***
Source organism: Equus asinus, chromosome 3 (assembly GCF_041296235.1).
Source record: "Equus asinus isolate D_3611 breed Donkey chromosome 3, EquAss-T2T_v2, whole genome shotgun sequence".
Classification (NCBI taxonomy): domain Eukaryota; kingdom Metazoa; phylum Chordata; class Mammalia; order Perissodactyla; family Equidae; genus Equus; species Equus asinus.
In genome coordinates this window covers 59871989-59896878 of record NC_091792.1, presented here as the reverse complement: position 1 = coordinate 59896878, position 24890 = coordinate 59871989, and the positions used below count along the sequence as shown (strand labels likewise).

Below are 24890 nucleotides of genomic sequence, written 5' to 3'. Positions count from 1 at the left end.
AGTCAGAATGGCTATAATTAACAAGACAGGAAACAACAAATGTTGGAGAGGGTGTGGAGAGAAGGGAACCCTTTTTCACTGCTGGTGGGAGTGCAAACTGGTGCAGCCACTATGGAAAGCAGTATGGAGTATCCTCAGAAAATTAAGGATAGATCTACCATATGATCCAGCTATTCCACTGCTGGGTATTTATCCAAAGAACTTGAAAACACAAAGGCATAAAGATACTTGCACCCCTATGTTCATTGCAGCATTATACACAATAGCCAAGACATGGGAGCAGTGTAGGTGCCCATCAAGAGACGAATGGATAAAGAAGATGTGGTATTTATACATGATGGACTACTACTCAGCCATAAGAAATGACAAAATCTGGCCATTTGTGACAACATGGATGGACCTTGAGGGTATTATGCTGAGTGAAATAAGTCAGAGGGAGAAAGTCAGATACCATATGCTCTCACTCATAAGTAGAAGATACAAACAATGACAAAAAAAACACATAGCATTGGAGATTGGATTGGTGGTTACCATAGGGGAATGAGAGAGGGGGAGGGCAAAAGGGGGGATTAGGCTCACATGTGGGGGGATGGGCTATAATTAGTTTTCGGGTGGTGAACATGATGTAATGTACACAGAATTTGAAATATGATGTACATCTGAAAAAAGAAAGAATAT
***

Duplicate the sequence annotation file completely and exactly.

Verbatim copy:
Source organism: Equus asinus, chromosome 3 (assembly GCF_041296235.1).
Source record: "Equus asinus isolate D_3611 breed Donkey chromosome 3, EquAss-T2T_v2, whole genome shotgun sequence".
Classification (NCBI taxonomy): domain Eukaryota; kingdom Metazoa; phylum Chordata; class Mammalia; order Perissodactyla; family Equidae; genus Equus; species Equus asinus.
In genome coordinates this window covers 59871989-59896878 of record NC_091792.1, presented here as the reverse complement: position 1 = coordinate 59896878, position 24890 = coordinate 59871989, and the positions used below count along the sequence as shown (strand labels likewise).

Below are 24890 nucleotides of genomic sequence, written 5' to 3'. Positions count from 1 at the left end.
AGTCAGAATGGCTATAATTAACAAGACAGGAAACAACAAATGTTGGAGAGGGTGTGGAGAGAAGGGAACCCTTTTTCACTGCTGGTGGGAGTGCAAACTGGTGCAGCCACTATGGAAAGCAGTATGGAGTATCCTCAGAAAATTAAGGATAGATCTACCATATGATCCAGCTATTCCACTGCTGGGTATTTATCCAAAGAACTTGAAAACACAAAGGCATAAAGATACTTGCACCCCTATGTTCATTGCAGCATTATACACAATAGCCAAGACATGGGAGCAGTGTAGGTGCCCATCAAGAGACGAATGGATAAAGAAGATGTGGTATTTATACATGATGGACTACTACTCAGCCATAAGAAATGACAAAATCTGGCCATTTGTGACAACATGGATGGACCTTGAGGGTATTATGCTGAGTGAAATAAGTCAGAGGGAGAAAGTCAGATACCATATGCTCTCACTCATAAGTAGAAGATACAAACAATGACAAAAAAAACACATAGCATTGGAGATTGGATTGGTGGTTACCATAGGGGAATGAGAGAGGGGGAGGGCAAAAGGGGGGATTAGGCTCACATGTGGGGGGATGGGCTATAATTAGTTTTCGGGTGGTGAACATGATGTAATGTACACAGAATTTGAAATATGATGTACATCTGAAAAAAGAAAGAATAT